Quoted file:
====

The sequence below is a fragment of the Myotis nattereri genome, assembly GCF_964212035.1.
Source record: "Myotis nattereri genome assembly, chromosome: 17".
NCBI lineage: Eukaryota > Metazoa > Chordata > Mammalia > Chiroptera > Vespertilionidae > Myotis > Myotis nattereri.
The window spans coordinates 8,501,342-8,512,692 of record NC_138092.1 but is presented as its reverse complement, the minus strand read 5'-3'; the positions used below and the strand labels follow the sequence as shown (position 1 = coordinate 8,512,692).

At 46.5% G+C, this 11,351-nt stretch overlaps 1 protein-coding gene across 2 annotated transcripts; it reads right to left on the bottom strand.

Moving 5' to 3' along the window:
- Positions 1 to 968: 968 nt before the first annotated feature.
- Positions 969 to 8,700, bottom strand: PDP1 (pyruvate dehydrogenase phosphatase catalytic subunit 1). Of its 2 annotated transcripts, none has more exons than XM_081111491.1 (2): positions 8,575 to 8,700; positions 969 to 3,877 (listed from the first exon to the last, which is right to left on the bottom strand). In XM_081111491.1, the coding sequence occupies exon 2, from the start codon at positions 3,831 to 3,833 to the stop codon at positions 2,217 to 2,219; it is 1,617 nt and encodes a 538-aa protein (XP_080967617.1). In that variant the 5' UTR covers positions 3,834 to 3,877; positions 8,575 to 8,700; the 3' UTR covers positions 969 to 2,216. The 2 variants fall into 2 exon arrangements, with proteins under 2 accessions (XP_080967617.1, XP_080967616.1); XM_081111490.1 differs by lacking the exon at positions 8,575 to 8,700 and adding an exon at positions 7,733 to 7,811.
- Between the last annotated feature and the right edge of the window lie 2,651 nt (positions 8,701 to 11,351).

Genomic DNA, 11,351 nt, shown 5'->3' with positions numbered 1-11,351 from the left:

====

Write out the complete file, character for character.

The sequence below is a fragment of the Myotis nattereri genome, assembly GCF_964212035.1.
Source record: "Myotis nattereri genome assembly, chromosome: 17".
NCBI lineage: Eukaryota > Metazoa > Chordata > Mammalia > Chiroptera > Vespertilionidae > Myotis > Myotis nattereri.
The window spans coordinates 8,501,342-8,512,692 of record NC_138092.1 but is presented as its reverse complement, the minus strand read 5'-3'; the positions used below and the strand labels follow the sequence as shown (position 1 = coordinate 8,512,692).

At 46.5% G+C, this 11,351-nt stretch overlaps 1 protein-coding gene across 2 annotated transcripts; it reads right to left on the bottom strand.

Moving 5' to 3' along the window:
- Positions 1 to 968: 968 nt before the first annotated feature.
- Positions 969 to 8,700, bottom strand: PDP1 (pyruvate dehydrogenase phosphatase catalytic subunit 1). Of its 2 annotated transcripts, none has more exons than XM_081111491.1 (2): positions 8,575 to 8,700; positions 969 to 3,877 (listed from the first exon to the last, which is right to left on the bottom strand). In XM_081111491.1, the coding sequence occupies exon 2, from the start codon at positions 3,831 to 3,833 to the stop codon at positions 2,217 to 2,219; it is 1,617 nt and encodes a 538-aa protein (XP_080967617.1). In that variant the 5' UTR covers positions 3,834 to 3,877; positions 8,575 to 8,700; the 3' UTR covers positions 969 to 2,216. The 2 variants fall into 2 exon arrangements, with proteins under 2 accessions (XP_080967617.1, XP_080967616.1); XM_081111490.1 differs by lacking the exon at positions 8,575 to 8,700 and adding an exon at positions 7,733 to 7,811.
- Between the last annotated feature and the right edge of the window lie 2,651 nt (positions 8,701 to 11,351).

Genomic DNA, 11,351 nt, shown 5'->3' with positions numbered 1-11,351 from the left: